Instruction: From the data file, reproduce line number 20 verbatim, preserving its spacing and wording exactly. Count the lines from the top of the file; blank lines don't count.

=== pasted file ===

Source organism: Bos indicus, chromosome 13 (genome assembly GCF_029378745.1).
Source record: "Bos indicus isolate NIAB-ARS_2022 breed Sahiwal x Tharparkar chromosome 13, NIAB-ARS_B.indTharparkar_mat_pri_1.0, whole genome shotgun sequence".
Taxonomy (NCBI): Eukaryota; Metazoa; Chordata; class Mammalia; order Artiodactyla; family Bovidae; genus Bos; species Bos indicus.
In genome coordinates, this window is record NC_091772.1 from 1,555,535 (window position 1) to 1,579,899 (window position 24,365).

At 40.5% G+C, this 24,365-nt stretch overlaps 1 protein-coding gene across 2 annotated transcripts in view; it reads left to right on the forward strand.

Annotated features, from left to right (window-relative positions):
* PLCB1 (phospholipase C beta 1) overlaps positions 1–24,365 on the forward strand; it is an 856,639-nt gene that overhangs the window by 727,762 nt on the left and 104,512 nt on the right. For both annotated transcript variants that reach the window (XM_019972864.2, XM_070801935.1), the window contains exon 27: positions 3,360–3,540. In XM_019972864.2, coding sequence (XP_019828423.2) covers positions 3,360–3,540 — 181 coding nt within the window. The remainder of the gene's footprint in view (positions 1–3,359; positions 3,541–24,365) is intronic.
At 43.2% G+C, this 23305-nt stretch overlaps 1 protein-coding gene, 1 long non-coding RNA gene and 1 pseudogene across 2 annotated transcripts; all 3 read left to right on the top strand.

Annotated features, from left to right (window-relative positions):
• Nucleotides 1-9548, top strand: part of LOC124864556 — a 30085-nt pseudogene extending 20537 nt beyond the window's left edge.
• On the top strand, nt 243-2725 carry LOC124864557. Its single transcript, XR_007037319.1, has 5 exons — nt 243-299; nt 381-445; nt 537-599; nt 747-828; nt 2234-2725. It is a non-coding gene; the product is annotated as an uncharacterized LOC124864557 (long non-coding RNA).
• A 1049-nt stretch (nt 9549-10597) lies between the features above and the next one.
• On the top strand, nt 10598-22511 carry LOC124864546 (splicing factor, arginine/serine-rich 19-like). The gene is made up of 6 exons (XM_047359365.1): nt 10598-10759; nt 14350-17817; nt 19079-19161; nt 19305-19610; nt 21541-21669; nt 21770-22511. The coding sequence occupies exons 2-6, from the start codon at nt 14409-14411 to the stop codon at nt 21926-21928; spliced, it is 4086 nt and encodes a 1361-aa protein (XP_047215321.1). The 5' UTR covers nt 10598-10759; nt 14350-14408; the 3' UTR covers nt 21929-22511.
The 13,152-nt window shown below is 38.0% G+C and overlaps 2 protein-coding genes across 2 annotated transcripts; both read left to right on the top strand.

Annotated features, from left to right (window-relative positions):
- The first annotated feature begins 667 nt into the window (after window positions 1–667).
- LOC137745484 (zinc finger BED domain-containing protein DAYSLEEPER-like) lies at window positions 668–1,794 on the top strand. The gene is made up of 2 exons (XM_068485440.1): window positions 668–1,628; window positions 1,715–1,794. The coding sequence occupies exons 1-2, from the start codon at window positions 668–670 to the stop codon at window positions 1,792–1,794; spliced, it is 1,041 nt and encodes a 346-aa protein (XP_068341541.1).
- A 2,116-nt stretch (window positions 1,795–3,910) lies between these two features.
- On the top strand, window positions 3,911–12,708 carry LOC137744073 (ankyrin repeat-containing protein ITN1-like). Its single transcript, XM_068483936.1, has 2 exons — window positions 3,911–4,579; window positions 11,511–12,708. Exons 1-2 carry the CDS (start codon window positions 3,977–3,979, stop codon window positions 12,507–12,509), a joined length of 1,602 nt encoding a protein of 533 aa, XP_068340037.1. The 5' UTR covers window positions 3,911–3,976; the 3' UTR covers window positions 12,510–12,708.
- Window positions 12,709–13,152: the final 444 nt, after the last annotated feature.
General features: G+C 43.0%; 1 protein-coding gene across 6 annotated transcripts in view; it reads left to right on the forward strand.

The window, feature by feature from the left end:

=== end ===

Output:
- Window positions 12,709–13,152: the final 444 nt, after the last annotated feature.